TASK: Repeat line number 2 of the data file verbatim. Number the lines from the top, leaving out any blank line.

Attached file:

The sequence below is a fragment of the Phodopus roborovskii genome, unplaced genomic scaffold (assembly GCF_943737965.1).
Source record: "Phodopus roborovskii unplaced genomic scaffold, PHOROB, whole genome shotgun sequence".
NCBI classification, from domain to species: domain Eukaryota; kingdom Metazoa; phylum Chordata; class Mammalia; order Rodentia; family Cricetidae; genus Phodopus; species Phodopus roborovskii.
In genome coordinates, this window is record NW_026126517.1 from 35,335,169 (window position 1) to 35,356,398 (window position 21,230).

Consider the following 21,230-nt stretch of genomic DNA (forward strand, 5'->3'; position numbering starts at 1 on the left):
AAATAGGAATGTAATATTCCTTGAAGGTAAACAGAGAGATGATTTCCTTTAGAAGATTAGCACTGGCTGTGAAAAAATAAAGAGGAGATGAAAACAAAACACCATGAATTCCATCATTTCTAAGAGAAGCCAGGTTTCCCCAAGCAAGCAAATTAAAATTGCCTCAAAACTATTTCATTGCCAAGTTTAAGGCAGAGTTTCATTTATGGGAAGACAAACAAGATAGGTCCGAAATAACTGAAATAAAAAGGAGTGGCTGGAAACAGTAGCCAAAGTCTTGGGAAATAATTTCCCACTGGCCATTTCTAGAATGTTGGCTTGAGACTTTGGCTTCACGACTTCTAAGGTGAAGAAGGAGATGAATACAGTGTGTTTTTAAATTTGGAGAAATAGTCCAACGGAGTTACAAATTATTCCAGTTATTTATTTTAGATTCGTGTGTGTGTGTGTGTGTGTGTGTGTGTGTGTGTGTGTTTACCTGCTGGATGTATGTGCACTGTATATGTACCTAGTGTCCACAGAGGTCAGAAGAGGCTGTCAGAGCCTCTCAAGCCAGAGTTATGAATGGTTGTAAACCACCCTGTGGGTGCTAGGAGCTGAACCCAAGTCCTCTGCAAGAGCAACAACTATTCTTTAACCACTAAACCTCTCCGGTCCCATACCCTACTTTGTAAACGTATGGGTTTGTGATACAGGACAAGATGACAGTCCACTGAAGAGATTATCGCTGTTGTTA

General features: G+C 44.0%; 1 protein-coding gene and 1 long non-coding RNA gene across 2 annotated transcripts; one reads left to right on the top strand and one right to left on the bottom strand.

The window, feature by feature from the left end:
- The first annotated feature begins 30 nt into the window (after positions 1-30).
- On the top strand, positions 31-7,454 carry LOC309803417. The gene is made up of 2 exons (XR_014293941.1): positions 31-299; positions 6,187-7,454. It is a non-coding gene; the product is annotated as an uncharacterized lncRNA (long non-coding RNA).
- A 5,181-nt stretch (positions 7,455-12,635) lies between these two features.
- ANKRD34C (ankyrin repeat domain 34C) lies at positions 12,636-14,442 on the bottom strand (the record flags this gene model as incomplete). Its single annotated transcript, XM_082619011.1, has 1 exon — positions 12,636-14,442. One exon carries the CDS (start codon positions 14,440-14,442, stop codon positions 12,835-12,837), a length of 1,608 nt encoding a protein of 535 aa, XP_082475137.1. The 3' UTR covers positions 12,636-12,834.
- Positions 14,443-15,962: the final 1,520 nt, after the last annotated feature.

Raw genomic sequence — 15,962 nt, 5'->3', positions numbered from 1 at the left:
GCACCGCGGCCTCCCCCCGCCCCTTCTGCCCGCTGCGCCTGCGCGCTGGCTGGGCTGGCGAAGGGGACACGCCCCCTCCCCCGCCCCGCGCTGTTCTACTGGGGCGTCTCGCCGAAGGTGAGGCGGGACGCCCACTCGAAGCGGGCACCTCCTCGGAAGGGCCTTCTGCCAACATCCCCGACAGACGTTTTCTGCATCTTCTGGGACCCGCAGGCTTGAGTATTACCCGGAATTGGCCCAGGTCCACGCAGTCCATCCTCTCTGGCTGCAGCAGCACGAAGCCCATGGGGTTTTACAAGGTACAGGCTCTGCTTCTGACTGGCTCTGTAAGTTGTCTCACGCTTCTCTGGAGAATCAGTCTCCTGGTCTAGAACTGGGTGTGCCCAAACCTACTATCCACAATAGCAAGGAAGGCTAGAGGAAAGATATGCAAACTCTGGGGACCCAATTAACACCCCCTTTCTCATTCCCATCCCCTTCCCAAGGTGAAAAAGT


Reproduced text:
Source record: "Phodopus roborovskii unplaced genomic scaffold, PHOROB, whole genome shotgun sequence".